So far, this has been pretty conceptual, which I understand won't do much for some of you. So, I want to give you a practical example, using one of the ingénue examples from McJimsey's book quoted above, the beloved Shirley Jones. Shirley has had a long and wonderful career, beginning at a very young age, so we have access to photos of her throughout her adult life.


Here she is at the dawn of her career, starring in Oklahoma! in 1955 at age 21. (I have seen sources say she was 19, which she may have been during filming, but since I can't seem to confirm that, let's err on the older side.) Her costume in this scene, and indeed all of her costumes in the movie, are most certainly ingenue. I feel it would be fair to say that if you shortened most of them to knee-length and removed a few minor anachronistic details, they'd fit right in with the modern clothes that are generally suggested for this image type. The whole look is reasonably believable on her, maybe in part because even though it's 1906 in the movie, we still know it's the 1950s, but let's assume she'd look normal in this sort of thing at age 21 if it happened to be today. I do think it's worth pointing out that the character of Laurey also fits the ingenue bill. She's easily taken in, flighty, and if she weren't so very young, you'd say she was foolish. Which is not to say she's not charming, but while I can remember wanting to be her at 10 or 12, at 28 I'd be embarrassed to be. http://youtu.be/JLDsLeVxOaU

Let's check in with Shirley just 7 years later, at age 28, starring in The Music Man this time. Still a young woman by most anyone's standards, but getting towards the end of the range I described for our ingenue actress above. Sure enough, the costume designers have moved her past the gingham, bib collars and ponytail into something still sweet, but definitely more mature. She's also portraying a much more "sophisticated" character, Marian is the one person in town Harold Hill is afraid he won't be able to fool. I believe that none of this is accidental - she's gotten older and more mature and her roles and costumes have, too. It may be others will disagree here, but already, still in her twenties, I feel she'd make us subtly uncomfortable in the "little girl" clothes she wore a few years before. A much more subtle version of the discomfort we feel from the girl with the lollipop above, but still there. If you disagree, follow her further into adulthood with me.


Ok, next stop Partridge Family, 1970. (Sorry, I looked for a shorter clip, but you don't need to watch much to get the point) Shirley is in her mid-thirties. While doing research for this article, I found out that "Shirley Partridge" was not just a tv mom, but tv's first working mother. In other words, an adult, capable of procreation, who is competent to do work. I admit, I was never much for this show, so if you tell me they're always telling her she "looks like one of the kids" or some such in the many episodes I haven't seen, I wouldn't know otherwise, but even so, it'd just be flattery, wouldn't it? Because she looks 100% like a grown-up to me. I'm not saying her look here is the most flattering, but do you want to put her back in the ruffley collar and ponytail? How about if she came up to you at this age, in your real life, dressed like the girl in Oklahoma! and said "These are my five kids!"? Either you would be confused and heavily off put by the adult woman in a teenager's dress, or you would be wondering why this teenager was claiming to be the mother of five children. Either way, not good.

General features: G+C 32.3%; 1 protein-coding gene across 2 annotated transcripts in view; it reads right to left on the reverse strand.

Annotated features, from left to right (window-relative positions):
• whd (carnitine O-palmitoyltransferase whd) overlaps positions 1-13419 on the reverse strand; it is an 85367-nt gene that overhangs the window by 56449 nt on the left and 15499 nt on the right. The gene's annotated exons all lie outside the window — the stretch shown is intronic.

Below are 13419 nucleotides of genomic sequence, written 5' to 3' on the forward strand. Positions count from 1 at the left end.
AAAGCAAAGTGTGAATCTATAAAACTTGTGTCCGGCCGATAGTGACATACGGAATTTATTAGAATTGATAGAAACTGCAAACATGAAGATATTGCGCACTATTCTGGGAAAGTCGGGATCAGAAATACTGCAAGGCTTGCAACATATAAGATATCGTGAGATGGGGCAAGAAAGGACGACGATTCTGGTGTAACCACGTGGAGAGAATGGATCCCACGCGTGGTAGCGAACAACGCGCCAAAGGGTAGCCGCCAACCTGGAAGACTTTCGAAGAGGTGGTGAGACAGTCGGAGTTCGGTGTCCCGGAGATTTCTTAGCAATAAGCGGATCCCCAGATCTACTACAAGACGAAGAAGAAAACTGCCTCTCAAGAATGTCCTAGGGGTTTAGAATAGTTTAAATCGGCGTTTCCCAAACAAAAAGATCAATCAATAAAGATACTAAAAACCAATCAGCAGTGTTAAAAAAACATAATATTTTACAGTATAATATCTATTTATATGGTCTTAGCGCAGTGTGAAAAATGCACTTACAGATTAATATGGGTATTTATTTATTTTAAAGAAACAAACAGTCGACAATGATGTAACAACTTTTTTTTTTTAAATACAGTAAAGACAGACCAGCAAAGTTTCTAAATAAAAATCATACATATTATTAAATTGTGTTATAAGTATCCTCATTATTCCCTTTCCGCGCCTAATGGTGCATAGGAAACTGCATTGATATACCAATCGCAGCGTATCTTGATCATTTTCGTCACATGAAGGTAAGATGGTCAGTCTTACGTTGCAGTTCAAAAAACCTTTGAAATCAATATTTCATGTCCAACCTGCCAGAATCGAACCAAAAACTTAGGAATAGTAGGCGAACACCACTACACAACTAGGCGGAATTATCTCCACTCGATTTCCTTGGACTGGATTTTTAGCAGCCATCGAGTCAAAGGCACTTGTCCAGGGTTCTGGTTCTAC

In the interest of letting you get back to your day, I am fast forwarding to Shirley as a mature adult. This seems to be her performance at the White House in the mid-eighties, putting her around age 50. The look is dated, but I don't completely hate it. But just one last time, I ask you to imagine this person in the dresses she wore in Oklahoma!. For me, at this point, there is no way to make that look sane, let alone competent. I'm not picking on Shirley, I think she is an incredibly beautiful and talented woman. But if 50 year old Shirley came towards me in that gingham frock from her early career, I'd consider crossing the street. Those of you who wouldn't are exceptionally open minded and kind, I think much more so than most people, certainly most people I know.

For me, image type doesn't change with age. (Nor weight, or other factors, possibly excepting excessive plastic surgery, most specifically to the face, but in those cases I just am no longer really sure how to type the individual.) Certainly, we modify the version of our type we are expressing currently to be age-appropriate, but it should be relatively minor. Most mature women overdo it, in the same manner a mature Winter who tries to soften her colors to look age-appropriate just looks tireder and older. The fact is, the women in their late teens and very early twenties who could benefit from allowing some last bit of innocence to remain a part of their style aren't the ones who I see asking about ingénue, or being told they are one by other professionals. If these young girls were my clients, I'd just tell them how to do an age appropriate version of whatever type they are, which I think is more authentic than taking on an image type that you necessarily have to abandon at some point down the line to look like a functioning member of society.

There's so much more I could say about this topic, but I think the best action may happen in the comments on this one, so I'm happy to discuss any further issues you may have with my position on this below.